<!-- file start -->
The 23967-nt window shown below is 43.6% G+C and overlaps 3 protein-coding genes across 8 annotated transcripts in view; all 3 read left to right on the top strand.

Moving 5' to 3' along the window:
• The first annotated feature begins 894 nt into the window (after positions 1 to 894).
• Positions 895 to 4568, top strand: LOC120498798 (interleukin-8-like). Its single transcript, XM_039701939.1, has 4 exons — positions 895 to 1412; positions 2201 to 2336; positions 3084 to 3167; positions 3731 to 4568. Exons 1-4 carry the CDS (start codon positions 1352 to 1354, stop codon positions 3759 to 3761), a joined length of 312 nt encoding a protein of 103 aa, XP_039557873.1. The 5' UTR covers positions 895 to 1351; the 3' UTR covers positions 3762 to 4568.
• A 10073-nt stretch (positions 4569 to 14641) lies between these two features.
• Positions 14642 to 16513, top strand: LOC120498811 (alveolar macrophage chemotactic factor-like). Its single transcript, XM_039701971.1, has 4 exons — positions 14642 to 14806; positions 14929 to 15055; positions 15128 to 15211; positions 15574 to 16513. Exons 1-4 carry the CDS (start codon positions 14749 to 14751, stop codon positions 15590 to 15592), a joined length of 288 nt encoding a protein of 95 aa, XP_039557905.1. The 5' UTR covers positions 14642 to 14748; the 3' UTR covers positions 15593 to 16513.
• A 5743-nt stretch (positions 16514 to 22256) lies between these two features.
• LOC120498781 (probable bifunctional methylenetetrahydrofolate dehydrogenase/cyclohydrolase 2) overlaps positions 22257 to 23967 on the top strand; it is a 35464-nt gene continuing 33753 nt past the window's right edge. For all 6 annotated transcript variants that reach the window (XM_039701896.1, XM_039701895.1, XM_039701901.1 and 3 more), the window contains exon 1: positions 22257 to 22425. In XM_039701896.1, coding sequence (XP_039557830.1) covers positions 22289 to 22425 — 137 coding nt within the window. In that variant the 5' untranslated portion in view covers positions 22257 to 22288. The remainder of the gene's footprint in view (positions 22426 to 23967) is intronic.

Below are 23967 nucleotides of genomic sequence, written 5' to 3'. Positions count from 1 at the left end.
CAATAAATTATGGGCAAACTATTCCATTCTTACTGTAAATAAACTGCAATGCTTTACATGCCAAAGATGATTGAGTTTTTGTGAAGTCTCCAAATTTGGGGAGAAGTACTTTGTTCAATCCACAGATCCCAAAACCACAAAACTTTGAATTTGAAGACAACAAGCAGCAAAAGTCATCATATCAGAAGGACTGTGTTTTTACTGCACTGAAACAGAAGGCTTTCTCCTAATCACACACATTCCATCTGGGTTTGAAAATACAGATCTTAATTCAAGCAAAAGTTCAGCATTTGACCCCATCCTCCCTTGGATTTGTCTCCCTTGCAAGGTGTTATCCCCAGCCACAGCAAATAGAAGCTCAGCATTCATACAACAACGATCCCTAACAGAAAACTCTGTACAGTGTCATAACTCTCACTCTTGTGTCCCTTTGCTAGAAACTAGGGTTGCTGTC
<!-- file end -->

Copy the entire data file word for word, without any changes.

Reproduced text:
The 23967-nt window shown below is 43.6% G+C and overlaps 3 protein-coding genes across 8 annotated transcripts in view; all 3 read left to right on the top strand.

Moving 5' to 3' along the window:
• The first annotated feature begins 894 nt into the window (after positions 1 to 894).
• Positions 895 to 4568, top strand: LOC120498798 (interleukin-8-like). Its single transcript, XM_039701939.1, has 4 exons — positions 895 to 1412; positions 2201 to 2336; positions 3084 to 3167; positions 3731 to 4568. Exons 1-4 carry the CDS (start codon positions 1352 to 1354, stop codon positions 3759 to 3761), a joined length of 312 nt encoding a protein of 103 aa, XP_039557873.1. The 5' UTR covers positions 895 to 1351; the 3' UTR covers positions 3762 to 4568.
• A 10073-nt stretch (positions 4569 to 14641) lies between these two features.
• Positions 14642 to 16513, top strand: LOC120498811 (alveolar macrophage chemotactic factor-like). Its single transcript, XM_039701971.1, has 4 exons — positions 14642 to 14806; positions 14929 to 15055; positions 15128 to 15211; positions 15574 to 16513. Exons 1-4 carry the CDS (start codon positions 14749 to 14751, stop codon positions 15590 to 15592), a joined length of 288 nt encoding a protein of 95 aa, XP_039557905.1. The 5' UTR covers positions 14642 to 14748; the 3' UTR covers positions 15593 to 16513.
• A 5743-nt stretch (positions 16514 to 22256) lies between these two features.
• LOC120498781 (probable bifunctional methylenetetrahydrofolate dehydrogenase/cyclohydrolase 2) overlaps positions 22257 to 23967 on the top strand; it is a 35464-nt gene continuing 33753 nt past the window's right edge. For all 6 annotated transcript variants that reach the window (XM_039701896.1, XM_039701895.1, XM_039701901.1 and 3 more), the window contains exon 1: positions 22257 to 22425. In XM_039701896.1, coding sequence (XP_039557830.1) covers positions 22289 to 22425 — 137 coding nt within the window. In that variant the 5' untranslated portion in view covers positions 22257 to 22288. The remainder of the gene's footprint in view (positions 22426 to 23967) is intronic.

Below are 23967 nucleotides of genomic sequence, written 5' to 3'. Positions count from 1 at the left end.
CAATAAATTATGGGCAAACTATTCCATTCTTACTGTAAATAAACTGCAATGCTTTACATGCCAAAGATGATTGAGTTTTTGTGAAGTCTCCAAATTTGGGGAGAAGTACTTTGTTCAATCCACAGATCCCAAAACCACAAAACTTTGAATTTGAAGACAACAAGCAGCAAAAGTCATCATATCAGAAGGACTGTGTTTTTACTGCACTGAAACAGAAGGCTTTCTCCTAATCACACACATTCCATCTGGGTTTGAAAATACAGATCTTAATTCAAGCAAAAGTTCAGCATTTGACCCCATCCTCCCTTGGATTTGTCTCCCTTGCAAGGTGTTATCCCCAGCCACAGCAAATAGAAGCTCAGCATTCATACAACAACGATCCCTAACAGAAAACTCTGTACAGTGTCATAACTCTCACTCTTGTGTCCCTTTGCTAGAAACTAGGGTTGCTGTC